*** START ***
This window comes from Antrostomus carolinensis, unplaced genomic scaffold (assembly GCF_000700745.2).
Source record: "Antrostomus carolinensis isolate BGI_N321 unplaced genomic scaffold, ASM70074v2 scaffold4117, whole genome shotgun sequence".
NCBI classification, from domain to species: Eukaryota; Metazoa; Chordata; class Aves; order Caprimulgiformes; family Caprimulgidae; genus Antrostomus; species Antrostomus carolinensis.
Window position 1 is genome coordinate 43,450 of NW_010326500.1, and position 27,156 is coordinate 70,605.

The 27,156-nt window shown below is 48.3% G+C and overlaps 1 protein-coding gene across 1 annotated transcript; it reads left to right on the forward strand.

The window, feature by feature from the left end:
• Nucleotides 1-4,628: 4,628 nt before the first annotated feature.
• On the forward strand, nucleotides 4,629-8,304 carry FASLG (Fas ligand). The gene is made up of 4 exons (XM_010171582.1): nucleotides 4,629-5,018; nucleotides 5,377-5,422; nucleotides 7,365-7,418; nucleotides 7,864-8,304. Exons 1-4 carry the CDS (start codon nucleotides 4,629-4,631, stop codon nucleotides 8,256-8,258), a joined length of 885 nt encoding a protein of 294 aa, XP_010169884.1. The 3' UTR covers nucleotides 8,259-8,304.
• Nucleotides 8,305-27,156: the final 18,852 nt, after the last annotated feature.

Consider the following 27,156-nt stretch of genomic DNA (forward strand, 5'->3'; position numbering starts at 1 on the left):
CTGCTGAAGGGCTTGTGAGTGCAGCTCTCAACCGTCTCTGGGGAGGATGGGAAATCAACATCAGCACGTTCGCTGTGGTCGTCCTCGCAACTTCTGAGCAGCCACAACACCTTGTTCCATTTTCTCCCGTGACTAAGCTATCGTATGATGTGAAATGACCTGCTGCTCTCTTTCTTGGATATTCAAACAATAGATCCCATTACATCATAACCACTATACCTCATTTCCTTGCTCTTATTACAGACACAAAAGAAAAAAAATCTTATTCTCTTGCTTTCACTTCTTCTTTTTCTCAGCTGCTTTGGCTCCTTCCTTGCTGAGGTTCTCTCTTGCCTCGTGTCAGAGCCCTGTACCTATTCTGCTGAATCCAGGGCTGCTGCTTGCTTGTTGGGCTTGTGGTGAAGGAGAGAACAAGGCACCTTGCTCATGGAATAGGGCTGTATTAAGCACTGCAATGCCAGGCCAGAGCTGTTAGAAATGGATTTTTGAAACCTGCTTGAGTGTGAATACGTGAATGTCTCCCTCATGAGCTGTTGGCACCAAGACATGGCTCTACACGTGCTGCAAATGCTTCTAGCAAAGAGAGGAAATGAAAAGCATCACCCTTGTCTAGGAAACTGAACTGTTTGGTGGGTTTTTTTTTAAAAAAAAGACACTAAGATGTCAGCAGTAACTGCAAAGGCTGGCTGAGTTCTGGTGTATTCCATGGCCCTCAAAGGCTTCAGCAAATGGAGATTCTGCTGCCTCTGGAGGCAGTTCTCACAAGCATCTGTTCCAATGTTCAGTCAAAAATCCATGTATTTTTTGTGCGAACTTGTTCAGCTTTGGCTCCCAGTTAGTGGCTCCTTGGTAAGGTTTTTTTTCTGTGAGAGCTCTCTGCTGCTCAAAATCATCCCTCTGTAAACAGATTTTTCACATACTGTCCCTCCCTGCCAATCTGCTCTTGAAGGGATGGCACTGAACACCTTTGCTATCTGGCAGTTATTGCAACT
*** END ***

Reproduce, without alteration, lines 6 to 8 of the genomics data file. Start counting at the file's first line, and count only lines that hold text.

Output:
The window, feature by feature from the left end:
• Nucleotides 1-4,628: 4,628 nt before the first annotated feature.
• On the forward strand, nucleotides 4,629-8,304 carry FASLG (Fas ligand). The gene is made up of 4 exons (XM_010171582.1): nucleotides 4,629-5,018; nucleotides 5,377-5,422; nucleotides 7,365-7,418; nucleotides 7,864-8,304. Exons 1-4 carry the CDS (start codon nucleotides 4,629-4,631, stop codon nucleotides 8,256-8,258), a joined length of 885 nt encoding a protein of 294 aa, XP_010169884.1. The 3' UTR covers nucleotides 8,259-8,304.